Sailing, sailing over the bounding sea... Or in our case, inside a wine
glass. We've all seen the ship-in-a-bottle knick-knack. Well, I'm here to
show you how to set a sailboat afloat in a wine glass, using Fireworks MX or
MX 2004, vector AND bitmap masks. Heave ho, matey, and don't forget to buckle
Combining images is part of the fun with programs like Fireworks. Making
those images look like they belong together - to fool the eye, as they say -
is challenging and rewarding. Take this unlikely pair of images, for example:
a studio beauty shot of a wine bottle with a glass and a sailboat. Wouldn't
it be neat to make the sailboat seem as if it were floating inside the wine
If you answered "yes," continue on. If you answered "no," re-read the
previous paragraph and answer, "yes," this time.
Now that we're all in agreement, let's set sail - errr - g... (more)
If you aren’t yet ready to consider France heaven, it might be that you
haven’t sampled the right bottle of cognac. Writer Scott Rose here
gives a primer on cognac culture and guidelines for finding the crème de la
crème of cognacs.
A French expression that means ‘The Land of Plenty,” Le Pays de
Cocagne, suitably describes the Charente region of southwest France, home to
the king of brandies, cognac. Charming villages dot the vineyard-rich
countryside, churches and chateaux bear witness to history, and the rites of
cognac production are central to life.
Local legend has it that the double distillation requisite to cognac was
invented at the beginning of the 1600s by Le Chevalier de la Croix Marron, a
pious nobleman. Le Chevalier had a nightmare about the devil attempting to
boil his soul out of him. The first attempt failed, so the de... (more)
SuSE is supposed to announce the availability of its promised $129 Linux
Office Desktop on Monday, January 20. The stuff, whose arrival was heralded
back in November and positioned as a Windows rival, is bundled with
CodeWeavers WINE-based CrossOver 1.3.1 code so it can run Office 98 and 2000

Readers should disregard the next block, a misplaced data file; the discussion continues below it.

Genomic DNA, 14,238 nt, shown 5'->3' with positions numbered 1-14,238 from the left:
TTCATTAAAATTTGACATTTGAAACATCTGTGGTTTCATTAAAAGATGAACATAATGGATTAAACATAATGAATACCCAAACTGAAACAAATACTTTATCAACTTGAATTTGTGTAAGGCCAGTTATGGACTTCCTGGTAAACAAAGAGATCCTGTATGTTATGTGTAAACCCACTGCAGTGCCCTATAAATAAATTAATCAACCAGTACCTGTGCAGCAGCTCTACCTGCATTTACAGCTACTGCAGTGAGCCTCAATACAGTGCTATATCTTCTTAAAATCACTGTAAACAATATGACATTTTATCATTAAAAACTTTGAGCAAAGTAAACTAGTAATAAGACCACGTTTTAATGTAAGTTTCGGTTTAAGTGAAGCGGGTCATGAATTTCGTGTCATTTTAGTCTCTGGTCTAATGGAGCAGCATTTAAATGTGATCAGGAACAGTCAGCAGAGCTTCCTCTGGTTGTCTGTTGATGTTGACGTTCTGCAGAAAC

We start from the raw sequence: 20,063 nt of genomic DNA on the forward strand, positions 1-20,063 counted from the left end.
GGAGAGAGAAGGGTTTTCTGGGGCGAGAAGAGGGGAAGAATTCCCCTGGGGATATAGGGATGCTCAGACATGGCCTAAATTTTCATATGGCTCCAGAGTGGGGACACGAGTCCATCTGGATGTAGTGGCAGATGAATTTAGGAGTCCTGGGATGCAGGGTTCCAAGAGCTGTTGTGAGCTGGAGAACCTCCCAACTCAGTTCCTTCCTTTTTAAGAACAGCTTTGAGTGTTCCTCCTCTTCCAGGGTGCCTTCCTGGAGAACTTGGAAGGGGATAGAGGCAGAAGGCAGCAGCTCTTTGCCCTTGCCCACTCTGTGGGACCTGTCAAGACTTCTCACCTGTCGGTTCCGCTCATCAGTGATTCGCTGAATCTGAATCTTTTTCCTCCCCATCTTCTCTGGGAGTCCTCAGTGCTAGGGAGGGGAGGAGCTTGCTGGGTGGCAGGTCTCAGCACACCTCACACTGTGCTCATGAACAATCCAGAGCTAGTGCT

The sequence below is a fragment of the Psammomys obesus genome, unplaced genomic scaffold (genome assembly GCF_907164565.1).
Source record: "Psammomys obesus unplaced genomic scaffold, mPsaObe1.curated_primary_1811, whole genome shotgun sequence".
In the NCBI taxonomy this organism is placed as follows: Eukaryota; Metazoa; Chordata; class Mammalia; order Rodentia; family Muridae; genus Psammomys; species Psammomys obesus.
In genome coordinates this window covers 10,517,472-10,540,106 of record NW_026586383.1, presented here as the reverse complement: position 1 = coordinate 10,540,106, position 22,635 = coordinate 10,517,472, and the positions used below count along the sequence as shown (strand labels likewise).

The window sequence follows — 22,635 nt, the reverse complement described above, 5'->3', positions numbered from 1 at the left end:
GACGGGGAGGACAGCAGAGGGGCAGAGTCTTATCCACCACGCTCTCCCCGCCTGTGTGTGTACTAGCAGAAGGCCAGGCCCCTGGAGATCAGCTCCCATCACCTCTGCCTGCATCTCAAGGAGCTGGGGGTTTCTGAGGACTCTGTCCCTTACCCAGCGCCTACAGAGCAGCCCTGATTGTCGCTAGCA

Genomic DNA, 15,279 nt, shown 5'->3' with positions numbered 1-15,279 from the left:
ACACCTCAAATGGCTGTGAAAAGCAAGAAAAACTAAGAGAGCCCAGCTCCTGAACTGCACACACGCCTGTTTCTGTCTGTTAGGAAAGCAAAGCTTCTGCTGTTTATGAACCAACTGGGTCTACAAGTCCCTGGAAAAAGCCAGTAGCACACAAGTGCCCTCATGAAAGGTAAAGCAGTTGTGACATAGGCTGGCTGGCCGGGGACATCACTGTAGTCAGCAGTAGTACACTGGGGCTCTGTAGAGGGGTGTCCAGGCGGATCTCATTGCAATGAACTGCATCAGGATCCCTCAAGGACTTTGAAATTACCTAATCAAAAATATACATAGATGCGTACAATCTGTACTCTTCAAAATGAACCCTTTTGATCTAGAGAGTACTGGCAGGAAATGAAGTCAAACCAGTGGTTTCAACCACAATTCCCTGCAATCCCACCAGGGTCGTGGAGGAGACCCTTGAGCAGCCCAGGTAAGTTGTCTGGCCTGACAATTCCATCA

and a few other Windows programs like Notes albeit imperfectly by
CodeWeavers’ own admission (CSN No 474). It’s for the SME-retail market.
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I was lucky enough to be Documentum's first employee in Europe in 1993. While
there, I worked closely with Geoffrey Moore and got "religion" about
understanding not just the so-called "chasm" but the whole marketing model
and its implications for strategy, marketing, product, and operational
behaviour. I started working with John Newton in the late '80s and we
recently discussed marketing models and their relevance to Open Source as
well as Geoffrey Moore's new thinking in Darwin and the Demon. This
conversation was the root of my thoughts on rules for Open Source marketing -
new model, new rules (and some old ones).
Many people are familiar with Moore's Technology Adoption LifeCycle (TALC)
where everyone dreams of hitting the "Tornado."
Early Market - Discontinuous innovation. Attractive to technology enthusiasts
and visionaries Chasm - A pause in market interest w... (more)
Hiking on centuries-old footpaths to remote villages, then returning to the
comforts of a classic motoryacht provides a perfect holiday mix.
In the heart of a remote national park, five tiny medieval villages, almost
untouched by time since Roman occupation, cling to the rocks overhanging the
sea. But how do you visit these alluring towns, cut off from modern bustle
and devoid of road access? The answer is simple: invest in a stout pair of
walking shoes and charter a luxury yacht!
The Cinque Terre, or five lands, are found on Italy's Mediterranean coast
just south of Genoa in the amphitheater-shaped Golfo di Spezia, more
romantically referred to as the Gulf of Poets. To this day it remains an
inspiration for the fertile mind and fleet of foot. There is a legend that a
magical sea monster pursued by hunters fled into the sea where he scratched
and clawed out the nu... (more)
Eben Moglen, the Columbia University Law professor who serves as general
counsel to both the Free Software Foundation (FSF) and the Samba Project, has
formed a Software Freedom Law Center (SFLC) to provide pro bono legal
services to non-profit open source software products and developers worldwide
starting with FSF and Samba.
WINE and Debian will also be represented by the SFLC, Eben said.
The move is an outgrowth of the $5 billion lawsuit SCO has lodged against IBM
contesting the ownership of the code IBM contributed to Linux and the threat
that Microsoft will rattle its growing patent portfolio under open source